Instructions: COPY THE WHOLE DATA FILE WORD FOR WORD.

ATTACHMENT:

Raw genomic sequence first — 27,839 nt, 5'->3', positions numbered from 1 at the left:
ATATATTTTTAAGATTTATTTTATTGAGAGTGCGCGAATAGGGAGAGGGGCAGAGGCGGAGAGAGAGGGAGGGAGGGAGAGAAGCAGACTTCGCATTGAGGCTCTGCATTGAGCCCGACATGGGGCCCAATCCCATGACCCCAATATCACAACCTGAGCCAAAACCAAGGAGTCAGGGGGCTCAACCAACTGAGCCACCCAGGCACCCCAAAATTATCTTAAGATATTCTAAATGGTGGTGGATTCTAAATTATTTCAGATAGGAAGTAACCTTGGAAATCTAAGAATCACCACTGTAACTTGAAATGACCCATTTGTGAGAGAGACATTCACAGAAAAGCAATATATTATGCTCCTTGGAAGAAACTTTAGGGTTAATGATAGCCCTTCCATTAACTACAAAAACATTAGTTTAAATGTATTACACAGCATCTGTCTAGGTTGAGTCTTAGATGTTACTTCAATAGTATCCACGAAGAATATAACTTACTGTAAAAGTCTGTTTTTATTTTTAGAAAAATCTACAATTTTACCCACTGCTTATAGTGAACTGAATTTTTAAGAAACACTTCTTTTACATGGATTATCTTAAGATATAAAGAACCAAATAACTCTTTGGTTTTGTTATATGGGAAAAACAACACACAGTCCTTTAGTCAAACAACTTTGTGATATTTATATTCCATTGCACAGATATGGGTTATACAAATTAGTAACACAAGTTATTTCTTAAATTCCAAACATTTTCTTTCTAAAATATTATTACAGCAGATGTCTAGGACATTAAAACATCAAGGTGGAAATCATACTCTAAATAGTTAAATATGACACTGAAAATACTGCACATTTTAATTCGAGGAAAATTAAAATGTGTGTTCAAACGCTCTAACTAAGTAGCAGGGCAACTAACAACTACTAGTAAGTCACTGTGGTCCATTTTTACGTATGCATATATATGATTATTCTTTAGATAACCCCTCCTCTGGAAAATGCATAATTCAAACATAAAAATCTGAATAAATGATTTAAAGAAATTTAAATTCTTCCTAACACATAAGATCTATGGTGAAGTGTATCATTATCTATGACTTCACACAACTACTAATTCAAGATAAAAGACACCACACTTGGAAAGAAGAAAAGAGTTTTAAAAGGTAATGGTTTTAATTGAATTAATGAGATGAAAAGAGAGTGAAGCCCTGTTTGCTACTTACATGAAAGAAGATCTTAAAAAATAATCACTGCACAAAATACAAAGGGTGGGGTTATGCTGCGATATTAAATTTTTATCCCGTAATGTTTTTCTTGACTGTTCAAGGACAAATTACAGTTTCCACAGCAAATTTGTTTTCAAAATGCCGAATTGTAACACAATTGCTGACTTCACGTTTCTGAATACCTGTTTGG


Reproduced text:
Raw genomic sequence first — 27,839 nt, 5'->3', positions numbered from 1 at the left:
ATATATTTTTAAGATTTATTTTATTGAGAGTGCGCGAATAGGGAGAGGGGCAGAGGCGGAGAGAGAGGGAGGGAGGGAGAGAAGCAGACTTCGCATTGAGGCTCTGCATTGAGCCCGACATGGGGCCCAATCCCATGACCCCAATATCACAACCTGAGCCAAAACCAAGGAGTCAGGGGGCTCAACCAACTGAGCCACCCAGGCACCCCAAAATTATCTTAAGATATTCTAAATGGTGGTGGATTCTAAATTATTTCAGATAGGAAGTAACCTTGGAAATCTAAGAATCACCACTGTAACTTGAAATGACCCATTTGTGAGAGAGACATTCACAGAAAAGCAATATATTATGCTCCTTGGAAGAAACTTTAGGGTTAATGATAGCCCTTCCATTAACTACAAAAACATTAGTTTAAATGTATTACACAGCATCTGTCTAGGTTGAGTCTTAGATGTTACTTCAATAGTATCCACGAAGAATATAACTTACTGTAAAAGTCTGTTTTTATTTTTAGAAAAATCTACAATTTTACCCACTGCTTATAGTGAACTGAATTTTTAAGAAACACTTCTTTTACATGGATTATCTTAAGATATAAAGAACCAAATAACTCTTTGGTTTTGTTATATGGGAAAAACAACACACAGTCCTTTAGTCAAACAACTTTGTGATATTTATATTCCATTGCACAGATATGGGTTATACAAATTAGTAACACAAGTTATTTCTTAAATTCCAAACATTTTCTTTCTAAAATATTATTACAGCAGATGTCTAGGACATTAAAACATCAAGGTGGAAATCATACTCTAAATAGTTAAATATGACACTGAAAATACTGCACATTTTAATTCGAGGAAAATTAAAATGTGTGTTCAAACGCTCTAACTAAGTAGCAGGGCAACTAACAACTACTAGTAAGTCACTGTGGTCCATTTTTACGTATGCATATATATGATTATTCTTTAGATAACCCCTCCTCTGGAAAATGCATAATTCAAACATAAAAATCTGAATAAATGATTTAAAGAAATTTAAATTCTTCCTAACACATAAGATCTATGGTGAAGTGTATCATTATCTATGACTTCACACAACTACTAATTCAAGATAAAAGACACCACACTTGGAAAGAAGAAAAGAGTTTTAAAAGGTAATGGTTTTAATTGAATTAATGAGATGAAAAGAGAGTGAAGCCCTGTTTGCTACTTACATGAAAGAAGATCTTAAAAAATAATCACTGCACAAAATACAAAGGGTGGGGTTATGCTGCGATATTAAATTTTTATCCCGTAATGTTTTTCTTGACTGTTCAAGGACAAATTACAGTTTCCACAGCAAATTTGTTTTCAAAATGCCGAATTGTAACACAATTGCTGACTTCACGTTTCTGAATACCTGTTTGG